Organizational Changes that Nestle has Undergone

Category: Nestle
Last Updated: 09 Mar 2022
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Nestle is the largest and most successful consumer packaged goods company in the world, founded and headquartered in Vevey Switzerland. Nestle successfully introduced many new products into many different parts of the food and beverage industry. The Nestle Company was established in 1867 by Henri Nestle.

In the beginning, Nestle Company specialized in selling infant milk; which provided alternative for mothers who could not breast feed their infant. The value of the product was soon recognized, as it saved many children’s life. Today, Nestle is the world's largest and most diversified food company, with nearly 500 factories around the world, producing healthy, enjoyable food products for every stage of life. Nestle underwent many organizational changes. In 1905 Nestle Company merged with the Anglo Swiss Milk Company by the Page Brothers.

The merger provided the company with a wide range of product line. According to Palmaer, I. , Dunford, R. , & Akin, G. , 2009, “Nestle changed its approach to global expansion and began purchasing global subsidiaries in foreign markets. ” During the World War I Nestle purchased several factories in the United States to keep up with the increasing demand for condensed milk and dairy products via government contracts. When fresh milk became available again after the war, Nestle financial status suffered which caused a tremendous amount of debt.

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The price of ingredients was increasing, the economy slowed down and exchange rates deteriorated because of the war. During World War II many “executive offices offshore were transferred to the United States. These moves into the offshore markets were part of Nestle’s commitment to changing the company in order to increase efficiency and productivity” (Palmaer, I. , Dunford, R. , & Akin, G. , 2009, para 2, pg. 109). After the war ended, consumer started switching to the type of favorite milk they liked with reference. Nestle was able to respond quickly to the change of demand; thus giving them a very high advantage to stay competitive in the market. In 1920, the company decided to enter the chocolate market as their second most important production. Nestle also did am unrelated diversification through their shareholding in L’Oreal in 1974. Later, Nestle made a second diversification which was outside of the food industry, the purchase of a pharmaceutical and ophthalmic company known as Alcon Laboratories Inc.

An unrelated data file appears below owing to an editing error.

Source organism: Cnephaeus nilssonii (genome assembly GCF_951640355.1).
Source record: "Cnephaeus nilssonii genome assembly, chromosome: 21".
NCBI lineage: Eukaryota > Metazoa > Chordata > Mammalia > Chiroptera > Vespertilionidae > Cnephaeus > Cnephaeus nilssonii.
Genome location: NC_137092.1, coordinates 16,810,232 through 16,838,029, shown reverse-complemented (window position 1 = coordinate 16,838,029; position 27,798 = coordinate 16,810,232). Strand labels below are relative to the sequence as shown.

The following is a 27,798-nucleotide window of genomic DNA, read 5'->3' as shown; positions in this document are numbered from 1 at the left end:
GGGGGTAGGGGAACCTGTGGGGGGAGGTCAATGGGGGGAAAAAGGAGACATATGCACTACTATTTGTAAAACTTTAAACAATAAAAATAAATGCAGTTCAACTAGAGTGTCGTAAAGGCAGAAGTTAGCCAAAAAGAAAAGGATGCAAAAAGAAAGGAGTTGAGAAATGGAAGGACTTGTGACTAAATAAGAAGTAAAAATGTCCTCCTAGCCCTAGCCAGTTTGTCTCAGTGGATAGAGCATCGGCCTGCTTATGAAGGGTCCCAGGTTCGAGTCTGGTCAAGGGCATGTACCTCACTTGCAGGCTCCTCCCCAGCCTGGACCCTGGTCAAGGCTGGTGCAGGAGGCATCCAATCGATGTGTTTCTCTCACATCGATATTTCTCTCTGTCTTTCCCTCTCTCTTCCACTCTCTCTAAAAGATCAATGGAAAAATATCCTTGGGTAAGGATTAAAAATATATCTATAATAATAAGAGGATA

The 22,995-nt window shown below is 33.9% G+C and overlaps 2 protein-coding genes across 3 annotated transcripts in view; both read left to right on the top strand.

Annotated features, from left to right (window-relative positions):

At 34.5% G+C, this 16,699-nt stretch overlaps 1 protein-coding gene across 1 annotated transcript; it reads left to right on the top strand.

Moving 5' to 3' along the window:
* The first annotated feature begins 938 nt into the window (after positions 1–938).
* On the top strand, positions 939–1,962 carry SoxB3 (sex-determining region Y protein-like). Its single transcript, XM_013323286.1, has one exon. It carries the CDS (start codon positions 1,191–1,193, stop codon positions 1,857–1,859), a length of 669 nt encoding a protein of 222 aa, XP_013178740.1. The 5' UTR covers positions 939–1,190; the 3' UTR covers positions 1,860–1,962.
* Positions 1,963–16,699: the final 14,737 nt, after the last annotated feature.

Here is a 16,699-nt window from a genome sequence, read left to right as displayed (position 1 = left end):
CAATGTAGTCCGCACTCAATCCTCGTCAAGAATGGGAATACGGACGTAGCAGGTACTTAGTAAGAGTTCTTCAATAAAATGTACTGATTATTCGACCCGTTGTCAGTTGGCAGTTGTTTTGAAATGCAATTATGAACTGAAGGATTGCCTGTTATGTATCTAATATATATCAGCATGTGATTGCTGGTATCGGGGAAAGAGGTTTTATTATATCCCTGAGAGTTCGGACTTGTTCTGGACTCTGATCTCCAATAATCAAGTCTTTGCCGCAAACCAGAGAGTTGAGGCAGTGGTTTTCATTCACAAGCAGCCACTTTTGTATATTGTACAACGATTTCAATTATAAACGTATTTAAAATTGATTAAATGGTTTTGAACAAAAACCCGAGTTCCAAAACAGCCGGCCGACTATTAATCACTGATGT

As the years progress Nestle continue to its diversified strategic in acquiring many acquisitions: 1985 Carnation, 1988 Buitoni-Perugina, 1988 Rowntree, 1990 Cereal Partners Worldwide, 1991 Beverage Partners Worldwide (formerly CCNR), 1992 Perrier, 1998 San Pellegrino and Spillers Pet foods, and in 2000 the acquisition of Power Bar (http://hubpages. com/hub/nestle). Whether changes were first-order and/or second-order changes

It went through second-order change. Second- order, discontinuous change is “transformational, radical, and fundamentally alters the organization at its core. Second- order change entails not developing but transforming the nature of the organization” (Palmaer, I. , Dunford, R. , & Akin, G. , 2009, para 3, pg. 86).

  • “Nestle sold its products through sales agents to countries outside of its home market.
  • Its launch into the American market was initiated when the First World War increased demand for dairy products.
  • Nestle took this opportunity to establish its presence in the United States by acquiring several existing factories.
  • In 1974 Nestle diversified for the first time out-side the food industry in order to promote growth.
  • It became a major shareholder in the cosmetic giant L’Oreal.
  • Nestle later made a second foray outside the food industry with the purchase of Alcon Laboratories Inc. ,” (Palmaer, I. , Dunford, R. , & Akin, G. , 2009, para 3, pg. 86).

My rationale:

Nestle transformed the nature of its organization Nestle fine tuned its organization and transferred its executive offices from Switzerland to the United States which allowed an improved and enhanced organizational stability.

Brabeck-Letmathe stated “why should we manufacture dramatic change? Just for changes sake? To follow some sort of fad with-out logical thinking behind it? We are very skeptical of any kind of fad” (Palmaer, I. , Dunford, R. , & Akin, G. , 2009, para 7, pg. 109). He initiated a complete overhaul of the executive board, replacing it with 10 new executives. He claims that change is incremental; however he is making a radical change. Three examples of lessons from the front line

Three examples of lessons from the front line that were evident in the Nestle case are:

  • There is a dramatic pace of change in Nestle. This to be slowed down.
  • There is a high risk in its investments; the firm has to hedge its risks
  • There is a wrong policy in technology.

Care needs to be taken in assuming that types of organizational changes can be neatly categorized as small, adaptive, and incremental compared to those that are large and transformational. Mental frameworks, individual perspectives, the extent to which a change is directly relevant to a person and his or her activities, and the degree to which he or she accepts the need for change.


  1. Bikashkumarsha. (2010). Nestle's brand management strategies. Retrieved from http://hubpages. com/hub/nestle.
  2. Palmer, I. , Dunford, R. , & Akin, G. (2009). Managing organizational change: A multiple perspectives approach (2nd ed. ). New York: McGraw-Hill.

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Organizational Changes that Nestle has Undergone. (2017, Apr 18). Retrieved from

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